AUSTIN, TEX. – Patients with inflammatory bowel disease (IBD) who want to have children can benefit from better education about recent findings that disease control, laparoscopic surgery, and in vitro fertilization (IVF) have improved their chances of conceiving, according to a review of published reports presented here at the Crohn’s & Colitis Congress, a partnership of the Crohn’s & Colitis Congress Foundation and the American Gastroenterological Association.
“Decreased fertility in IBD is due to voluntary childlessness, which we can change with education; surgery for IBD, which we can improve with laparoscopic surgery; and increased disease activity, which we can also make a difference in,” Sonia Friedman, MD, of Harvard Medical School, Boston, said in an interview.
Dr. Friedman and coauthors last year published an analysis of the Danish National Birth Cohort, which showed women with IBD had an 28% greater relative risk of taking a year or more to get pregnant than controls without IBD, and that the relative risk was even higher in women with Crohn’s disease — 54% (Clin Gastroenterol Hepatol. 2019.). “We found that women with Crohn’s surgery had decreased fertility by 2.54 times greater relative risk,” she said.
“Fertility, pregnancy is the most important thing to patients,” Dr. Friedman said in an interview. “That’s what people ask me about the most. In the population of IBD patients, the onset is age 15-35, and these people are in the prime of their reproductive years.” Sexual function, known to be decreased in men and women with IBD, is also an overriding concern in these patients, she said. “There needs to be a lot more information out there about it.”
She said gastroenterologists should keep in mind that much of the evidence documenting reduced fertility after ileo-pouch anal anastomosis is dated and focused on open surgery, which caused profound scarring of the pelvis and fallopian tubes, thus hindering conception. Laparoscopic ileoanal J-pouch surgery (IPAA) has yielded much improved outcomes in women of child-bearing age, she said, citing a study late last year that reported women who had laparoscopic IPAA had a median time to pregnancy of 3.5 months versus 9 months for women who had open IPAA ().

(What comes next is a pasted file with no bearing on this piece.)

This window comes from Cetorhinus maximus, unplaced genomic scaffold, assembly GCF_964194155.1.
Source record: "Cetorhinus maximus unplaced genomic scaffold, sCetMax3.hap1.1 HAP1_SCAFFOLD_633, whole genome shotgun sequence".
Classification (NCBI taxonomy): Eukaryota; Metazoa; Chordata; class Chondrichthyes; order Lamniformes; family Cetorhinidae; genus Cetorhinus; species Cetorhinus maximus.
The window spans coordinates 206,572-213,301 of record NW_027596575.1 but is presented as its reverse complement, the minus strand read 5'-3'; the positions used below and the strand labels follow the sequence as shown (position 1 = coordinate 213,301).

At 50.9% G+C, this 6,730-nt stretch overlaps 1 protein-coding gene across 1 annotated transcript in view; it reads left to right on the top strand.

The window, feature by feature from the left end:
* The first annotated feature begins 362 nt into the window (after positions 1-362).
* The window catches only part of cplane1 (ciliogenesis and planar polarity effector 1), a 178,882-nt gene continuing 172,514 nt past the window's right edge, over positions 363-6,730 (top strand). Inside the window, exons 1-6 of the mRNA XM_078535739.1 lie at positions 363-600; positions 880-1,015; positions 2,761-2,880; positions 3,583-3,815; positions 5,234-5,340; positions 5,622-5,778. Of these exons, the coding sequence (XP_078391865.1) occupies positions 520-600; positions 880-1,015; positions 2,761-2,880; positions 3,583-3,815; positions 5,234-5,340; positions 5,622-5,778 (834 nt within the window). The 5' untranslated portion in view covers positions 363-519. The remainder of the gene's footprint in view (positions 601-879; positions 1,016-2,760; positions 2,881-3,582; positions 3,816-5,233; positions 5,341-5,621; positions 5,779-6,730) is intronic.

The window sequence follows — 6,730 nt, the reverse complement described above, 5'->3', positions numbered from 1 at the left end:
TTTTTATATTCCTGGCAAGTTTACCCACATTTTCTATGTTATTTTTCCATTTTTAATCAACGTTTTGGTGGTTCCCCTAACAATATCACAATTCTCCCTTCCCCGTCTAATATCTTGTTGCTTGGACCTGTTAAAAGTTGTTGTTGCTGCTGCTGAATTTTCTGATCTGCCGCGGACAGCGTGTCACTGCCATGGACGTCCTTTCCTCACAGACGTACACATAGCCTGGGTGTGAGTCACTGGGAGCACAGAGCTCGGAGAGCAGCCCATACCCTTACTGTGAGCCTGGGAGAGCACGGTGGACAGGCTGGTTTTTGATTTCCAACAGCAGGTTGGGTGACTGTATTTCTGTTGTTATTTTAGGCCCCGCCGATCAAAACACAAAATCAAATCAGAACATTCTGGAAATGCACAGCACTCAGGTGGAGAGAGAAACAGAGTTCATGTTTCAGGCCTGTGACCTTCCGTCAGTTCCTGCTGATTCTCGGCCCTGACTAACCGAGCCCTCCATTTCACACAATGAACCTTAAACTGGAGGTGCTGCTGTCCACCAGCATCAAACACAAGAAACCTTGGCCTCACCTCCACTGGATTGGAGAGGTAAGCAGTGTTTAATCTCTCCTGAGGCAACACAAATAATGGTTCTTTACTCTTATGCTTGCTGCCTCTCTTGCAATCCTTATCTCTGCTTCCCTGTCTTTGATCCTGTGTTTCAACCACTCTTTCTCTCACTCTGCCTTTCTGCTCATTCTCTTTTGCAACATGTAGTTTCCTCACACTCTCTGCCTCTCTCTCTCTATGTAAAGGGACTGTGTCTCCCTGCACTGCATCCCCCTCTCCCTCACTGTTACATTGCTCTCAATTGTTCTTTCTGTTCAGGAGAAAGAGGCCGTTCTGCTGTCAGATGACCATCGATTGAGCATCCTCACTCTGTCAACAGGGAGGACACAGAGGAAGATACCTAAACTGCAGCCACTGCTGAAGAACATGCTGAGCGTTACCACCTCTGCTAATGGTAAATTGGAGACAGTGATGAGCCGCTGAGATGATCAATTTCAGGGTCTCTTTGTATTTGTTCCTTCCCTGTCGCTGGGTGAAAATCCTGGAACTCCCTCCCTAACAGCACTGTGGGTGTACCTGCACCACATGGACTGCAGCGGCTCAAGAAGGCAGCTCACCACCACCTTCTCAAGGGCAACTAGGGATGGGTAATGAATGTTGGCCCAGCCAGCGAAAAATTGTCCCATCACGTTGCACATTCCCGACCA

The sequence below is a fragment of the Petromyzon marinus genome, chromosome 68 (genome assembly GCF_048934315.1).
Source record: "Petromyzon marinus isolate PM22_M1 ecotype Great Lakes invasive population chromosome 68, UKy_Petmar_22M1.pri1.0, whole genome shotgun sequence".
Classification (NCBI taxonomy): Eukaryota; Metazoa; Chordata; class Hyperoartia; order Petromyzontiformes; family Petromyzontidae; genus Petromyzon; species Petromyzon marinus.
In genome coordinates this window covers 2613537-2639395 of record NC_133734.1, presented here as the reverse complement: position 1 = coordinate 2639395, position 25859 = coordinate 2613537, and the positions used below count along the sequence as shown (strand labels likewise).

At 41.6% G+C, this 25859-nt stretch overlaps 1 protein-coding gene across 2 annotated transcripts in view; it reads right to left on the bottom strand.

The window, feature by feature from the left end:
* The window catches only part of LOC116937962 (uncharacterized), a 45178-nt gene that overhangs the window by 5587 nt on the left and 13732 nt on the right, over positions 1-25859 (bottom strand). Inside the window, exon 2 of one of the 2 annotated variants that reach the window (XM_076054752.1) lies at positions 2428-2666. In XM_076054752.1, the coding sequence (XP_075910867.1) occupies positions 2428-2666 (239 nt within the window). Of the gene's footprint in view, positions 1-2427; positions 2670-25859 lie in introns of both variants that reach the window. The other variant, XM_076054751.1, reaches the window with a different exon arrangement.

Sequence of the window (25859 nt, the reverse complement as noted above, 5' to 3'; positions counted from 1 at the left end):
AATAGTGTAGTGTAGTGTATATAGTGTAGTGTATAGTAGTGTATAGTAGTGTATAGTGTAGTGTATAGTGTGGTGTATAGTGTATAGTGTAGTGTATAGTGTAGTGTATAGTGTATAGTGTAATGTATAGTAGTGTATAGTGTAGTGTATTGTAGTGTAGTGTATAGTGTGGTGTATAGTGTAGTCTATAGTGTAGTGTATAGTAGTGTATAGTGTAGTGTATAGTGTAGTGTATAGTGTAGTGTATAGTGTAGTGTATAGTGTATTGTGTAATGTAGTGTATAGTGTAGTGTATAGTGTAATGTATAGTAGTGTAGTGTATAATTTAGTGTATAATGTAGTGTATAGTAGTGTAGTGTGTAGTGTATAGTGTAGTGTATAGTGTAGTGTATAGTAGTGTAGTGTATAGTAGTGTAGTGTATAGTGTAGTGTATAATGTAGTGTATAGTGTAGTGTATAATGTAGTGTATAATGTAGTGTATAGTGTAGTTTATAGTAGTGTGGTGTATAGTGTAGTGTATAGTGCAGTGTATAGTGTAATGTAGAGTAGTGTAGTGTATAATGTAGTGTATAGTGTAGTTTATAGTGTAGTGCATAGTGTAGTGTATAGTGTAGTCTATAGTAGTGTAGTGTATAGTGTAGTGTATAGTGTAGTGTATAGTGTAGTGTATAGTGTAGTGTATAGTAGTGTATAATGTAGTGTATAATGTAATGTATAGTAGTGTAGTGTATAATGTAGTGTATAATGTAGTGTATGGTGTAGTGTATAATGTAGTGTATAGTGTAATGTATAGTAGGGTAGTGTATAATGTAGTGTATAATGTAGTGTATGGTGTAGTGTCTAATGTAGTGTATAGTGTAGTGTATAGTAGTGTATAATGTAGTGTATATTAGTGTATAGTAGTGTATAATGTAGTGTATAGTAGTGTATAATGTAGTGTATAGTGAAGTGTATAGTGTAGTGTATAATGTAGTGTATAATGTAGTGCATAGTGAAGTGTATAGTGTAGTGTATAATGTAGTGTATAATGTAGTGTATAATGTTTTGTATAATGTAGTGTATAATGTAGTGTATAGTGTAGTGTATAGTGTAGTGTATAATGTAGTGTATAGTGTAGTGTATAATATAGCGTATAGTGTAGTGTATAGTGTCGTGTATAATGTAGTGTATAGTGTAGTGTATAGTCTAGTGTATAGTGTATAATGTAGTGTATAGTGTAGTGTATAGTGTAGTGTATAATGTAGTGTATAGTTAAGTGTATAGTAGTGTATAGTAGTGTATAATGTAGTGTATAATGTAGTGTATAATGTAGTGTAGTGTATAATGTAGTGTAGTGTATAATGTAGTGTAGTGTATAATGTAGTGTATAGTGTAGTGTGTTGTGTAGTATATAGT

“It’s really important to discuss the issues of fertility, especially for patients contemplating surgery,” Dr. Friedman said. “Emphasize that there are good outcomes with laparoscopic surgery, and they can have assisted reproductive technology [ART], or in vitro fertilization, if needed. Never withhold surgery based on fear of infertility.”
Her practice is to refer women with IBD in remission for IVF if they’ve tried to get pregnant every month for a year or more and to refer women with IBD surgery for IVF after trying to get pregnant for 6 months. Dr. Friedman coauthored two studies of the Danish National Birth Cohort of ART in women with Crohn’s disease and ulcerative colitis (UC) along with controls (; ). “We found that women with Crohn’s and UC had a decreased chance of having a clinical pregnancy, but they had no problem carrying the pregnancy to term,” she said.
Those findings raised questions about the etiology of decreased fertility in IBD patients, which could include factors such as IVF technique, reproductive hormone and microbiome changes, or IBD medications. “How can we carry that forward to all women with IBD?” she said. Women with IBD have less chance of conceiving with each IVF treatment cycle than do women without IBD, she said. “The most interesting thing is that the reduced chance of live birth after IVF treatment in Crohn’s and UC is related to the stages of implantation and not to the ability to maintain the fetus throughout pregnancy,” she said.
Dr. Friedman has no financial relationships to disclose.
The AGA IBD Parenthood Project can help guide your patients with IBD throughout their pregnancy, from trying to conceive through postpartum care. Learn more at IBDParenthoodProject.org.
SOURCE: Friedman S. Crohn’s & Colitis Congress, .